There are at least 120 countries adopting IFRS. It has gained an almost worldwide acceptance except for one very significant one – The US (which is the largest capital market in the world) as it still uses GAAP.
Today, many countries are now more pressured than ever to try to eliminate the gap between International Financial Reporting Standards (IFRS) and the US Generally Accepted Accounting Principles (GAAP). This is due to SEC´s adoption of international standards, the current economic instability, and globalization.
The main differentiating factor between IFRS and GAAP is the approach each takes to the standards. IFRS is principles-based methodology while GAAP is rules-based. The GAAP consists a set of complex guidelines aimed at ensuring there are rules and criteria in place for any type of contingency. On the other hand, IFRS is based on the objectives of good reporting and on how that certain objective relates to a specific situation.
In simpler terms, the goal of IFRS is to provide good information and the standards serve as guidelines to attain that goal. GAAP is all about setting rules and guidelines to ensure good reporting.
Why can´t we just fuse GAAP and IFRS?
Fusing both IFRS and GAAP would ease comparisons between companies based in varying regions. The lobbyists claim that the fusion will simplify management, transparency, investments, and accountant training. However, this is not as simple as many would want it to be.
Financial reporting standards vary by country and this is the reason it creates inconsistencies in financial reporting. Merging cross-cultural business ethics and processes into one set of standard can give rise to several problems.
Every jurisdiction and culture shares its own norms or characteristics that is adopted by the majority of constituents. Cultural differences have a strong impact on accounting standards of another jurisdiction which can complicate the convergence of these two standards.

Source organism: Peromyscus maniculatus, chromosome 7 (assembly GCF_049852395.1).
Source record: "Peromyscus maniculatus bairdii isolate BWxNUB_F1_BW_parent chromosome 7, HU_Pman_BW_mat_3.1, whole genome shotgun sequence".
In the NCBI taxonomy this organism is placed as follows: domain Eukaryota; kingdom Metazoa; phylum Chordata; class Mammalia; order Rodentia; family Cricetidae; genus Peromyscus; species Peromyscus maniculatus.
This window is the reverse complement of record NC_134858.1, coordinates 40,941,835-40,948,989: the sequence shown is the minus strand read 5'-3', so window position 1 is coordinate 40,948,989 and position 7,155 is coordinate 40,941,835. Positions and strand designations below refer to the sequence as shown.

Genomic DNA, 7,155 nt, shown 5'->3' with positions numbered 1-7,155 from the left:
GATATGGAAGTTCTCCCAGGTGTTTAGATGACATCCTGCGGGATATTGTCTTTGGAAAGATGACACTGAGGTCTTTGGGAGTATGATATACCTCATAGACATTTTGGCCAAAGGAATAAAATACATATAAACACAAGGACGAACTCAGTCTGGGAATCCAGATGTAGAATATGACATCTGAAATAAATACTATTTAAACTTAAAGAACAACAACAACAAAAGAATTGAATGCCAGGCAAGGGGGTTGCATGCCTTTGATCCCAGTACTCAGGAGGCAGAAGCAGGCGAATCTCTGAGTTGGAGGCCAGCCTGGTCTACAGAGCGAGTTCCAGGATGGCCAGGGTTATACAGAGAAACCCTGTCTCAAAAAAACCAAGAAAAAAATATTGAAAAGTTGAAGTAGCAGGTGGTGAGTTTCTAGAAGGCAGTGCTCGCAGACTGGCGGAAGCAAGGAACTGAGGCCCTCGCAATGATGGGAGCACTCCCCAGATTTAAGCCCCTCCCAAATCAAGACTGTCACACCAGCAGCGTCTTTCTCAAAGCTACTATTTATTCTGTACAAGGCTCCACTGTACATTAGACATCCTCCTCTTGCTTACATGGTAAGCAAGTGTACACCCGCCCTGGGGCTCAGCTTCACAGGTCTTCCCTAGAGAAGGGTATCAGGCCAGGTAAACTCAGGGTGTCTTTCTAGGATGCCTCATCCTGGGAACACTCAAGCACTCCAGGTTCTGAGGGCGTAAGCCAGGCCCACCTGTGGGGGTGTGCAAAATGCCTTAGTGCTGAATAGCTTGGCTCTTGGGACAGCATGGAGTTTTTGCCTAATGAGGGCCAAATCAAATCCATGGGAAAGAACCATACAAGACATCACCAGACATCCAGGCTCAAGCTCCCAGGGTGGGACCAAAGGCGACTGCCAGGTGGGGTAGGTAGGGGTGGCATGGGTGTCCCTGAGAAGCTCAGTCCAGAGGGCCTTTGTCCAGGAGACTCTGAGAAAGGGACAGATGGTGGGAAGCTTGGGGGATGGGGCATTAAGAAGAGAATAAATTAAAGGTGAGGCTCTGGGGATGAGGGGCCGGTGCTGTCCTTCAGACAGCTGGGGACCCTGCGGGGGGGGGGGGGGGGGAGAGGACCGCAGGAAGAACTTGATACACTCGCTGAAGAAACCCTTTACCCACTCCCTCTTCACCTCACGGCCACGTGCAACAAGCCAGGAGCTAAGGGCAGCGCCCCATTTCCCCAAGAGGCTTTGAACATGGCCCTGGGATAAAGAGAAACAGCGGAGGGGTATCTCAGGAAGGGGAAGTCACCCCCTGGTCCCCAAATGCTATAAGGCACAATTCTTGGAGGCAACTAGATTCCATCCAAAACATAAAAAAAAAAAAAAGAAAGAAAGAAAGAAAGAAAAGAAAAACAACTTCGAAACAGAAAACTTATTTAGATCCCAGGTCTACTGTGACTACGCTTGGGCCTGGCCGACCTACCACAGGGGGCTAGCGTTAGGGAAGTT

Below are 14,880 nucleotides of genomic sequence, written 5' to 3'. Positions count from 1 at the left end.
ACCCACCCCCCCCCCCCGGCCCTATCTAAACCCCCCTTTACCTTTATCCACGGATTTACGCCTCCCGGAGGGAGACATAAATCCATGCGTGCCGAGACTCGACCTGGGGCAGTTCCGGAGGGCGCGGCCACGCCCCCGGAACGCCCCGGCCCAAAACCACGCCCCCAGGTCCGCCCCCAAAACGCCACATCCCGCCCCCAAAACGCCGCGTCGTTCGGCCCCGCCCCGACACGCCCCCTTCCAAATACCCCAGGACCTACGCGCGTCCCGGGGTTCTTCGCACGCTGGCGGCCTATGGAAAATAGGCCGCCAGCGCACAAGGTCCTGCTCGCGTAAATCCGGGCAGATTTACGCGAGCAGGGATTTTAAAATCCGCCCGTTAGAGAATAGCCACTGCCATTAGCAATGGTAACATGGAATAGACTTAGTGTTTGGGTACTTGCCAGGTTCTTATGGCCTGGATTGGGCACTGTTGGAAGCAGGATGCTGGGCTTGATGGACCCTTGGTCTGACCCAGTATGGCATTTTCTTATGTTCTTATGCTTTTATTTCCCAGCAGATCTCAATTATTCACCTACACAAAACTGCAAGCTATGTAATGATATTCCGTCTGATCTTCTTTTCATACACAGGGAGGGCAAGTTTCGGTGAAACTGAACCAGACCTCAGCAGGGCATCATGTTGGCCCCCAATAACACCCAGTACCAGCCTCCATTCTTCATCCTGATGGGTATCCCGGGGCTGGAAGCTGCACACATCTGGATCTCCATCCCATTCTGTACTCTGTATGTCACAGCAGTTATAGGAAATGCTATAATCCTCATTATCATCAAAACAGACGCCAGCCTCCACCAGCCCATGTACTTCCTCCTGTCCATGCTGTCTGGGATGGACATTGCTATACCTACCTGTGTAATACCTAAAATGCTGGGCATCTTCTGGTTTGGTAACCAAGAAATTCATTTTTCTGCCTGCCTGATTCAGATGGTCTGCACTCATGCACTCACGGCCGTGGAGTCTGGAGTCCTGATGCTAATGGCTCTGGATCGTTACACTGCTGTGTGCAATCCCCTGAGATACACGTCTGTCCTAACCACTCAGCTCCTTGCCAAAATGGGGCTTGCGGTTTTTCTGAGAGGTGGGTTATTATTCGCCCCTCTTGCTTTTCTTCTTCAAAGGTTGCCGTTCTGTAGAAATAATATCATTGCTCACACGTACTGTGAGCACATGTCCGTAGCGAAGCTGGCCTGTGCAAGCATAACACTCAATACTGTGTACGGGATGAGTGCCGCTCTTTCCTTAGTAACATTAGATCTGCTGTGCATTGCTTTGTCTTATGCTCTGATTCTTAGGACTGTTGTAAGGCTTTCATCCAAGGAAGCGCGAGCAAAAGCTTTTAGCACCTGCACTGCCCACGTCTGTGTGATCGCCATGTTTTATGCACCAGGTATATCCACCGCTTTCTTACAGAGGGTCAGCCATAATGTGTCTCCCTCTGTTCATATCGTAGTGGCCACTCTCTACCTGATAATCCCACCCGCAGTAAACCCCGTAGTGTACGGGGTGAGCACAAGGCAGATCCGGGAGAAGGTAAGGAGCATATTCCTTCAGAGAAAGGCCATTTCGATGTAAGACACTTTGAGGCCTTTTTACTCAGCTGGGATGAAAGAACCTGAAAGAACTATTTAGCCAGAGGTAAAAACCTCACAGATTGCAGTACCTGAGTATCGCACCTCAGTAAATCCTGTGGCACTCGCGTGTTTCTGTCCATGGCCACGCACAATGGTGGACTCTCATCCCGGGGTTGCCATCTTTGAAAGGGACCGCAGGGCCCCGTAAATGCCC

Why won´t the US adopt IFRS?
SEC has time and again expressed the view that a single set of international accounting standards should be developed and accepted by everybody. In fact in SEC´s Strategic Plan for Fiscal Years 2014-2018 it was mentioned that “SEC will continue to promote the establishment of high quality accounting standards in order to meet the needs of the investors.”
So what is/are the problem/s?
One opinion is that the hindrance is mainly brought about by Politics. There is a huge reluctance on giving up GAAP standard-setting authority over domestic issuers to an international body with offices in London and Tokyo. It seems as though SEC views IFRS as lacking in consistent application, leaving too much leeway with interpretation, and is underdeveloped in many areas in comparison to GAAP where there are already detailed and accepted guidance and established practices in order to protect the US investors. SEC further stated that investors do not believe in compromising the high-quality standards of accounting for the sake of uniformity.
Judging by that statement alone, it seems as though the political will is lacking on the side of SEC and FASB to truly find a way to converge IFRS and GAAP.
As mentioned earlier, merging cross cultural business ethics and processes is not an easy task. The US imposes high professional liability which makes us understand why accountants in the US would want a wealth of very elaborate rules rather than “just principles”.
In the US when something goes wrong, accountants and auditors get easily blamed which is why a significant number of accountants and CFOs in the US are not embracing the change due to the litigious nature of businesses in the US. They need that security blanket and protection that GAAP affords them through its very specific rules.
- Wrong focus
When we come to think of it, it is strange that after more than a decade of hard work among the best accounting minds beginning from 2002 IASB/FASB Norwalk, there is still no indication of when US-IFRS and US-GAAP will converge.
Could it also be because FASB is focusing on the wrong issues? Since 2015, FASB has been working on its own on certain “non-convergence” technical issues without even consulting IASB. Instead, they issue new guidelines that at times goes against IFRS.
In fact, even in certain “convergence projects”, the guidance seem to depart from each other. A good example is their differing opinions on revenue recognition standards or detailed accounting rules from the leases and projects.
In the end, this becomes more of a choice between rules and principles. A question of whether or not the hypothetical “US investor” that SEC seeks to protect will see the benefits of IFRS more than just what seems to not be working with it. Whether or not SEC truly believes that a single set of objective is practical and achievable in the US in the near future.
How about you? Are you for or against the convergence of IFRS and GAAP? Do you think it makes sense to create a completely new set of standards? Or Should the US just adopt IFRS?
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